Thursday, February 14, 2013

Patient Centered Medical Homes: Do They Work?

In a prior blog entry, it was noted that over-use of the Emergency Room may be facilitated by the implementation of “patient centered medical homes” (PCMH). A PCMH is a team-centered health care system led by a medical doctor, nurse practitioner, or physician assistant to provide comprehensive and continuous health care.

In the PCMH model, two or more clinicians work together to coordinate health care. The PCMH model is designed to do two or more of the following: a) provided enhanced access to care (e.g., 24-hour coverage), b) coordinated care, c) comprehensive care (i.e., can take care of most of a person’s medical needs), and d) uses a systems-based approach to improve quality and safety. The PCMH model is designed to develop a sustained relationship with the patient and reorganizes traditional health care delivery practices.

At present, there are not many medical homes in the U.S., but the numbers will expand greatly as part of health care reform. While PCMHs are often said to have great promise, is there evidence that they actually work to improve most clinical outcomes (e.g., improved management of health conditions) and economic outcomes (e.g., decreased healthcare costs)?

In a recent article in the Annals of Internal Medicine, researchers examined 19 comparative studies to determine the effectiveness of PCMH interventions.  The results were less than stellar. Specifically, there was no evidence that the PCMH model reduced overall medical costs. There was a small positive effect on patient experiences and a small to moderate effect on the delivery of preventive care experiences.  Staff experiences were improved by a mild to moderate degree. While the study showed that there was a reduction in ER visits, consistent with what was suggested earlier, admissions to the hospital were not decreased for older adults. The authors concluded that the PCMH model holds promise but that the current evidence is insufficient regarding its effective on clinical outcomes and most health outcomes.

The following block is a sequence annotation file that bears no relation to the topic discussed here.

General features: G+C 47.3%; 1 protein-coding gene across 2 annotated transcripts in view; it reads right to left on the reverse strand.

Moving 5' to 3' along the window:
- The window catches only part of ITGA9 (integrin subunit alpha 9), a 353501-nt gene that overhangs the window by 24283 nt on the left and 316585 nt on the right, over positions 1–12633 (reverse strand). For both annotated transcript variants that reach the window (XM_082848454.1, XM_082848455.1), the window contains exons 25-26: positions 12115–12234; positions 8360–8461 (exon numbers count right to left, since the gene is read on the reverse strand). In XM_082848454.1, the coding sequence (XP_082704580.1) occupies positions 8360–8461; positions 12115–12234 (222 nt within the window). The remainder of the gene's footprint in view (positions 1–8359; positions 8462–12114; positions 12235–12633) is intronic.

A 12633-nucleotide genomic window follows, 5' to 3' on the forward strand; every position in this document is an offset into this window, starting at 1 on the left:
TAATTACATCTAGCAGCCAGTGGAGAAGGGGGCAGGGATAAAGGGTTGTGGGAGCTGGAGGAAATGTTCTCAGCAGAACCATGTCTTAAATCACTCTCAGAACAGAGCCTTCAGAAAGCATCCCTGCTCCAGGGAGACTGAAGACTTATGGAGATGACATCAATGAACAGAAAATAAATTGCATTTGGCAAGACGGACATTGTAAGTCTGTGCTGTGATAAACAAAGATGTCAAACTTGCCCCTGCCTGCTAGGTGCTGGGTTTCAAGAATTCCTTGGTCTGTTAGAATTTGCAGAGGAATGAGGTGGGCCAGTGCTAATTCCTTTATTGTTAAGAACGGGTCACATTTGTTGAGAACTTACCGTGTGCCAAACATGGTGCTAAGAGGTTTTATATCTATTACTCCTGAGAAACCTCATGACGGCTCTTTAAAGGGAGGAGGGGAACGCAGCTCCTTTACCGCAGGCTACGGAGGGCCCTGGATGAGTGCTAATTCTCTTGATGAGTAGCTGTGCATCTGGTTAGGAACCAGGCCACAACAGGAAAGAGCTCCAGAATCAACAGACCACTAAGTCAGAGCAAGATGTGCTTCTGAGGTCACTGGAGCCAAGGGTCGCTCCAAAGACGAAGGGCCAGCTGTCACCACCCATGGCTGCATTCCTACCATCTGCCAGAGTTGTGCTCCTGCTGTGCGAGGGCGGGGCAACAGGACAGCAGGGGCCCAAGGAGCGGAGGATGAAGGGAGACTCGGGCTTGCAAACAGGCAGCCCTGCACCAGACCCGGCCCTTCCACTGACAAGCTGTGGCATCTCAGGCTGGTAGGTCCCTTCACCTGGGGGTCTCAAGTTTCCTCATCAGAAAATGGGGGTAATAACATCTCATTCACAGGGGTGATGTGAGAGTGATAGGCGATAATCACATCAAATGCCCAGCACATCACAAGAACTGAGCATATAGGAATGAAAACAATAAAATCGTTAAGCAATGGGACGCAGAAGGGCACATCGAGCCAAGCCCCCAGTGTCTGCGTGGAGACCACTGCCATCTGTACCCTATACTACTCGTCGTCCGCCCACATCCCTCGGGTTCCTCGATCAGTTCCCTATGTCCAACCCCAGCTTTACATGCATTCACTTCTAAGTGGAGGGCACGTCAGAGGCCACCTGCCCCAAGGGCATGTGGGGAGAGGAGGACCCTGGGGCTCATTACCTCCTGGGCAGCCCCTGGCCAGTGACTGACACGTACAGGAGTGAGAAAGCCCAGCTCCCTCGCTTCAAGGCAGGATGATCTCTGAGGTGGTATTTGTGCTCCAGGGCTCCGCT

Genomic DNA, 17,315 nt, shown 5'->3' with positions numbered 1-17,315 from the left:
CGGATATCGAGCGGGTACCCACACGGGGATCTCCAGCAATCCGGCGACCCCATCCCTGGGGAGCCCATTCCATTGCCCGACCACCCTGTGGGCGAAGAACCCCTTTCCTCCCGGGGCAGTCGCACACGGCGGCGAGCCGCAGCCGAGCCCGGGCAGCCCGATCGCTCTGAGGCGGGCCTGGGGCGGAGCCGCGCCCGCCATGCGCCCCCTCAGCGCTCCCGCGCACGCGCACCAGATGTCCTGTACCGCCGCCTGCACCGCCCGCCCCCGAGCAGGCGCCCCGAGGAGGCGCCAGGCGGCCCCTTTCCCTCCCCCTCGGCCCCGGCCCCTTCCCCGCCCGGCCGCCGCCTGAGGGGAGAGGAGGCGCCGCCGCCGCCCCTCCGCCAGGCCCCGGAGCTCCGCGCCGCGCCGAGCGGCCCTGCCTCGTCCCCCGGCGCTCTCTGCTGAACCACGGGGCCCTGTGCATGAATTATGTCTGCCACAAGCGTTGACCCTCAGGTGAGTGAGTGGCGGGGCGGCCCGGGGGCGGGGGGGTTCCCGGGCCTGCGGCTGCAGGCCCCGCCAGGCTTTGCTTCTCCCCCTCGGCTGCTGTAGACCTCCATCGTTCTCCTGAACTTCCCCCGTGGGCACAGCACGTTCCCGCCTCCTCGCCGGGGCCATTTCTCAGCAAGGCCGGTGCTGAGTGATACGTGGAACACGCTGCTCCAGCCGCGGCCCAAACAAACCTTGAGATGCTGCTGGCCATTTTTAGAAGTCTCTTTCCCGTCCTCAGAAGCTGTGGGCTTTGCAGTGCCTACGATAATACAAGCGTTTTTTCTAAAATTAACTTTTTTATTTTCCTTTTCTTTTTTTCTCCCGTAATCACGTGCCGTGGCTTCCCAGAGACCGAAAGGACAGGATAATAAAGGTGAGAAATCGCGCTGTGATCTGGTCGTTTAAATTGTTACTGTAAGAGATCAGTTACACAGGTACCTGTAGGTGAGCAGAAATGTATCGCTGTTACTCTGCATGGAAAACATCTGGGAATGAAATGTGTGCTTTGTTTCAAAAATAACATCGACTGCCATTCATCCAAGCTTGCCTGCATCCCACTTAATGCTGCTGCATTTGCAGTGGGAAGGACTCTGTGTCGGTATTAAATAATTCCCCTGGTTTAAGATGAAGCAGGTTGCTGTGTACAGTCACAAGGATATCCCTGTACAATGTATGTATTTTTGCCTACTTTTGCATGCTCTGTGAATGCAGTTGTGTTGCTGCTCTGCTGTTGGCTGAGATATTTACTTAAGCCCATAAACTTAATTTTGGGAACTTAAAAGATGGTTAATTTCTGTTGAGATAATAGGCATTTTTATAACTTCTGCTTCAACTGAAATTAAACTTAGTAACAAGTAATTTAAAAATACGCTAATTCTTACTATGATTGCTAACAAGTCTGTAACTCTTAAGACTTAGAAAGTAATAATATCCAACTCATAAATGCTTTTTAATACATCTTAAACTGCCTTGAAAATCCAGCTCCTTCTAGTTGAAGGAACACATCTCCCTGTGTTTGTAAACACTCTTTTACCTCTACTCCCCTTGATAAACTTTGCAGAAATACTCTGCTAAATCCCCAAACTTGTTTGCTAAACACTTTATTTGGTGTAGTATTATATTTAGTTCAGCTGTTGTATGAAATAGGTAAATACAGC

Suggested reading: ObamaCare Survival Guide
Reference: Jackson, G., et al. (2013). The Patient Centered Medical Home: A Systematic Review. Annals of Internal Medicine. 158, 169-178.

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